Eric Matusiak is the retail industry lead at Toronto’s Satov Consultants. He notes that while marketing is typically the responsibility of the vendor, some grocers include marketing support as part of their agreements, and this can help kick start sales.


“Vendors pay upfront monies to get set up in the grocer’s purchasing and supply chain systems, and they often also pay a marketing fee that covers all forms of advertising, including flyers, print, television, radio and internet,” he says. “But these costs can range into the thousands of dollars, so a small company needs to do its homework to ensure its profits are not adversely impacted.”


Thinking ahead, Klein already has his eye on other grocery chains where he might pitch PÜR. But in the meantime, his goal is to make a successful first leap into the grocery world, advancing PÜR one step closer to becoming a dominant player in the global chewing gum industry.


“This new phase of business has a steep learning curve,” admits Klein. “We’ve been given the chance to perform. If we don’t, we know there’s another person with a dream waiting for the opportunity.”


As Interviewed by: Rosemary Westwood

This a great story. Loblaws is one of the leaders from a mass retail perspective in the health market, stocking a lot of brands. But the marketing they’ve been doing isn’t going to work because of the sheer scale of this deal. They need to be aggressive with their online marketing and how to get people on their website. They should look at a social media campaign to promote the gum and give away coupons, generating sales. They need to spend money on in-store promotions, shelf displays, floor displays and sampling, say giving away a few pieces of gum in a pack, so the costs to them are cheap. PUR Gum is too small for in-house marketing. For Jay, this is going to be a cost, and he needs to hire a marketing firm. He can still direct how it’s done. It’s not like giving them the keys. The firm will be able to do anything he wants, and he can negotiate to come up with something that works. But he won’t be able to do it alone.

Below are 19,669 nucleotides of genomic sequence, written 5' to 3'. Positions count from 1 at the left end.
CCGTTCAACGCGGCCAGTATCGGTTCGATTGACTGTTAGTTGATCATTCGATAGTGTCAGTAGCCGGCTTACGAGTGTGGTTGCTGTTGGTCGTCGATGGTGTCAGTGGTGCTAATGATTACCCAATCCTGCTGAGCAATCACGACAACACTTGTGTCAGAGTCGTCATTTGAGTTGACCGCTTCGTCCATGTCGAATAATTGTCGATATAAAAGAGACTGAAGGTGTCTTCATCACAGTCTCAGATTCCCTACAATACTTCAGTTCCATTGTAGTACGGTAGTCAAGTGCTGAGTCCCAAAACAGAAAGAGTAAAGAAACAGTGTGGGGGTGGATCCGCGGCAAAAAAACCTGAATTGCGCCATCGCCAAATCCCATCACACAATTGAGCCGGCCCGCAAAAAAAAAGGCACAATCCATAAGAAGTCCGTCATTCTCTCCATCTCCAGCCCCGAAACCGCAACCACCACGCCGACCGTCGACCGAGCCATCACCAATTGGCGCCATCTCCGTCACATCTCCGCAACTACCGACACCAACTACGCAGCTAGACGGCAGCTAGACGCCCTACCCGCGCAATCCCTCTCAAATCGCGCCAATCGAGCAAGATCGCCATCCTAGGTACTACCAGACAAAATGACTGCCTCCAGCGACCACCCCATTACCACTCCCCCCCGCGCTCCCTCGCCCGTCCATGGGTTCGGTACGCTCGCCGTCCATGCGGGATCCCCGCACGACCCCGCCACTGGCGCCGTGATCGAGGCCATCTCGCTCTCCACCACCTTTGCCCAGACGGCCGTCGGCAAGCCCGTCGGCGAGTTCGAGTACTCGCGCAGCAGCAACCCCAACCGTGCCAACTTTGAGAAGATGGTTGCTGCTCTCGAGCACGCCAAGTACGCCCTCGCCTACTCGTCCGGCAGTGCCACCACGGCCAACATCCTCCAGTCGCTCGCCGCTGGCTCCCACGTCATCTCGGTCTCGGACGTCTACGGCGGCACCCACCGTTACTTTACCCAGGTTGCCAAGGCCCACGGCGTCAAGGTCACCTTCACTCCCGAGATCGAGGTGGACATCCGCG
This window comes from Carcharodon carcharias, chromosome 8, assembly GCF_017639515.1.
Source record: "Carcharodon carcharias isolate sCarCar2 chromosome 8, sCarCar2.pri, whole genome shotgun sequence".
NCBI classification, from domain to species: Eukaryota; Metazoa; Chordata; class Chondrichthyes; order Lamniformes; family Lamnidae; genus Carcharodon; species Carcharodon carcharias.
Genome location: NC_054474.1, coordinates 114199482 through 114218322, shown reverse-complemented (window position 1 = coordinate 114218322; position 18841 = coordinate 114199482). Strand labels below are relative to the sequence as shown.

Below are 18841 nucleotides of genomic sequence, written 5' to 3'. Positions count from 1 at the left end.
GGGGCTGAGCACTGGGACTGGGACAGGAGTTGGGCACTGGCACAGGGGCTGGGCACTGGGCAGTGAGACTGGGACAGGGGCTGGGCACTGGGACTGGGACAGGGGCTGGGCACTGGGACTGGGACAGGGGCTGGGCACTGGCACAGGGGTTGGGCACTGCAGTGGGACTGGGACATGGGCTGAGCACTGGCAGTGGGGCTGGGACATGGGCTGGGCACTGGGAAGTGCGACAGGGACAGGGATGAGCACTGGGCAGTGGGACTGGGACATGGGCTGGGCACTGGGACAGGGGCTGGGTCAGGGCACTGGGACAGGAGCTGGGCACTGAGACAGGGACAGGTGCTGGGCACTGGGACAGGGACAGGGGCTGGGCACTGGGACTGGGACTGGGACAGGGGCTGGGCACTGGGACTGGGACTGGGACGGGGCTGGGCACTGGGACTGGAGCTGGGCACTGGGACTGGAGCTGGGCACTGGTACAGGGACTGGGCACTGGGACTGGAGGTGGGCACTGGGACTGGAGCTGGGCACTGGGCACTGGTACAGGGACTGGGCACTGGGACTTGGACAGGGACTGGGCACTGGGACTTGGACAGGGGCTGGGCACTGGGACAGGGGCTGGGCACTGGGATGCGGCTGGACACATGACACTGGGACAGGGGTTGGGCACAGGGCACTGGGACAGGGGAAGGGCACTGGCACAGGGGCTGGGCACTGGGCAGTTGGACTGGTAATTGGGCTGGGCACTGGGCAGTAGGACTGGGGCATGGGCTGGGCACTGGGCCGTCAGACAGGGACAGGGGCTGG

by Mark Simpson - GBC

Jay is right to approach his new listing at Loblaws with hesitant excitement. Continued effort and budget will be required to maintain necessary merchandising and inventory turnover rates. The current sales method of relationship-building and educating won’t be a differentiator for PUR now. PUR has a strong brand and social media presence—these will be key for merchandising and turnover at Loblaws. The packaging and in-store displays PUR puts on Loblaws’ shelves should have links to PUR’s social media sites, which themselves should have ongoing integrated campaigns—discounts, loyalty rewards, coupons, as examples. Commanding shoppers’ attention, demonstrating PUR’s online brand community, rewarding purchase, and driving legitimacy for increased loyalty will be key for PUR through this next stage of growth.

by Brynn Winegard - Ryerson

This is a great problem to have. He needs to figure out how to sell a huge volume right away, but he says he doesn’t have the money to do it. It’s not clear what the details are of the deal with Loblaws, but he is going to have to get out there and market the pants off it. Online, social media. And you don’t want to go to his existing customers and lure them away from the small health food stores he’s currently in and damage his business with those stores — it’s actually building a whole new customer base. That’s tough. And it will cost money. There’s no way around that. He needs to get buzz going, and he could do it in house. It depends on how good he is at marketing himself. If he doesn't spend the money, how much time does he have? He could launch a campaign a few months in if sales looked like they were struggling, but it might be too little too late.

by Deirdre Fitzpatrick - GBC